Faulty US air bag issue heats up

Faulty US air bag issue heats up

crash-testThe US National Highway Traffic Safety Administration (NHTSA) is now urging the owners of nearly eight million cars and trucks to have air bags repaired because of potential danger to occupants in the front seats.

The agency says that owners in high humidity areas such as Florida, Hawaii, areas near the Gulf of Mexico in Texas, as well as Alabama, Mississippi, Georgia, and Louisiana should pay special attention to the recall warning.

NHTSA has put forward a theory in documents suggesting the chemical used to inflate the airbag can be altered by high humidity, making it explode with too much force while deploying.

NHTSA says that inflator mechanisms in the air bags can rupture causing metal fragments to fly out when the bags are deployed. Japanese parts supplier Takata Corporation made the inflators.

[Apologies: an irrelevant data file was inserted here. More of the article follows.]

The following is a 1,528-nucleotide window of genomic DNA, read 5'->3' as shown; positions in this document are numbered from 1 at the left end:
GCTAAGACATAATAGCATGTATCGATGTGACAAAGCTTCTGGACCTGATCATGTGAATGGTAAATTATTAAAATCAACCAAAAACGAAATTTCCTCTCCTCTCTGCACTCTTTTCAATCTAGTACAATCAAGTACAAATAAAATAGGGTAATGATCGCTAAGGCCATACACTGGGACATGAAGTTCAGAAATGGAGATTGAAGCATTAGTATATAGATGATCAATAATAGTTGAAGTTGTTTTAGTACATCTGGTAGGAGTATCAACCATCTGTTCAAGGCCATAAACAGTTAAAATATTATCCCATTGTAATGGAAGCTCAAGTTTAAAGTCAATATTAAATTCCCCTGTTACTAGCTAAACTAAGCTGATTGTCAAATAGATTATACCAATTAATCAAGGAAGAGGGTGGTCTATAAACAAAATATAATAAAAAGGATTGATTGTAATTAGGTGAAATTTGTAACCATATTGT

NHTSA has just assed 3.1 million vehicles to a recall that initially covered 4.7 million cars and SUVS. The recall covers models manufactured by BMW. Chrysler, Ford, General Motors, Mazda, Honda, Mitsubishi, Nissan, Subaru and Toyota.

AP reports that manufacturers have limited the recalls to high humidity areas, even though Takata and NHTSA have not yet identified a firm cause for the inflator rupture.

General Motors sold two models with faulty airbags, the 2003 to 2005 Pontiac Vibe which was made by Toyota which it has recalled in high humidity areas, and the 2003 to 2005 Saab 9-2X model which was made by Subaru.

Toyota has issued a recall notice across 247,000 older cars including the Lexus SC, Corolla, Matrix, Sequoia SUV and Tundra pick up. Its recall covers vehicles only in areas of high humidity.

Both GM and Toyota have told customers in these areas to not to let anyone sit in the vehicle’s front passenger seat until repairs are made.

Toyota told AP that its working with Takata to pinpoint the cause of the rupture and to gauge the influence of high absolute humidity which measures the amount of water vapour in the air.

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